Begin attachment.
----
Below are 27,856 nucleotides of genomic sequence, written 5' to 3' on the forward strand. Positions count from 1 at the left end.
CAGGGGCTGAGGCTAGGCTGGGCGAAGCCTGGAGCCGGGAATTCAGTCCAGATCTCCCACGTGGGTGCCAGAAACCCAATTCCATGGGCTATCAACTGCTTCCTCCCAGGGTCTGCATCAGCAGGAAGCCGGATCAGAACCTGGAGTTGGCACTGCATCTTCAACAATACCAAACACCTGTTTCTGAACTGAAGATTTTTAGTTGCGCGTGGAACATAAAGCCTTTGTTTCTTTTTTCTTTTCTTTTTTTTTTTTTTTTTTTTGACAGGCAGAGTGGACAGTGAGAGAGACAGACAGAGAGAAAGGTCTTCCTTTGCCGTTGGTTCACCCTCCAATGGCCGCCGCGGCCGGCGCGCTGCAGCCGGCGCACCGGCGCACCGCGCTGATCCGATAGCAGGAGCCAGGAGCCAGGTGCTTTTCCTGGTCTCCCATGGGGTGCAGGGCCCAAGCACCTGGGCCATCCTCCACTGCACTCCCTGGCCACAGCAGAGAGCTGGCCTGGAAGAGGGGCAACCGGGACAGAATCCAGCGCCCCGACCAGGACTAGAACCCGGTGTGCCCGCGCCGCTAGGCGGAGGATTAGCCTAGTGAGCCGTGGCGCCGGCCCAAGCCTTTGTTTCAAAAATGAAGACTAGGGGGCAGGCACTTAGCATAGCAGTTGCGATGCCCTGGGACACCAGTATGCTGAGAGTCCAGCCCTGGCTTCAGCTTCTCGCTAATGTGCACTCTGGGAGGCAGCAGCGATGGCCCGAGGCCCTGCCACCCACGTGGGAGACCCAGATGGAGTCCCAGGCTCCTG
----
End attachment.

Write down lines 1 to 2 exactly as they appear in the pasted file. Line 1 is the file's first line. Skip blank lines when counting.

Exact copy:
Below are 27,856 nucleotides of genomic sequence, written 5' to 3' on the forward strand. Positions count from 1 at the left end.
CAGGGGCTGAGGCTAGGCTGGGCGAAGCCTGGAGCCGGGAATTCAGTCCAGATCTCCCACGTGGGTGCCAGAAACCCAATTCCATGGGCTATCAACTGCTTCCTCCCAGGGTCTGCATCAGCAGGAAGCCGGATCAGAACCTGGAGTTGGCACTGCATCTTCAACAATACCAAACACCTGTTTCTGAACTGAAGATTTTTAGTTGCGCGTGGAACATAAAGCCTTTGTTTCTTTTTTCTTTTCTTTTTTTTTTTTTTTTTTTTGACAGGCAGAGTGGACAGTGAGAGAGACAGACAGAGAGAAAGGTCTTCCTTTGCCGTTGGTTCACCCTCCAATGGCCGCCGCGGCCGGCGCGCTGCAGCCGGCGCACCGGCGCACCGCGCTGATCCGATAGCAGGAGCCAGGAGCCAGGTGCTTTTCCTGGTCTCCCATGGGGTGCAGGGCCCAAGCACCTGGGCCATCCTCCACTGCACTCCCTGGCCACAGCAGAGAGCTGGCCTGGAAGAGGGGCAACCGGGACAGAATCCAGCGCCCCGACCAGGACTAGAACCCGGTGTGCCCGCGCCGCTAGGCGGAGGATTAGCCTAGTGAGCCGTGGCGCCGGCCCAAGCCTTTGTTTCAAAAATGAAGACTAGGGGGCAGGCACTTAGCATAGCAGTTGCGATGCCCTGGGACACCAGTATGCTGAGAGTCCAGCCCTGGCTTCAGCTTCTCGCTAATGTGCACTCTGGGAGGCAGCAGCGATGGCCCGAGGCCCTGCCACCCACGTGGGAGACCCAGATGGAGTCCCAGGCTCCTG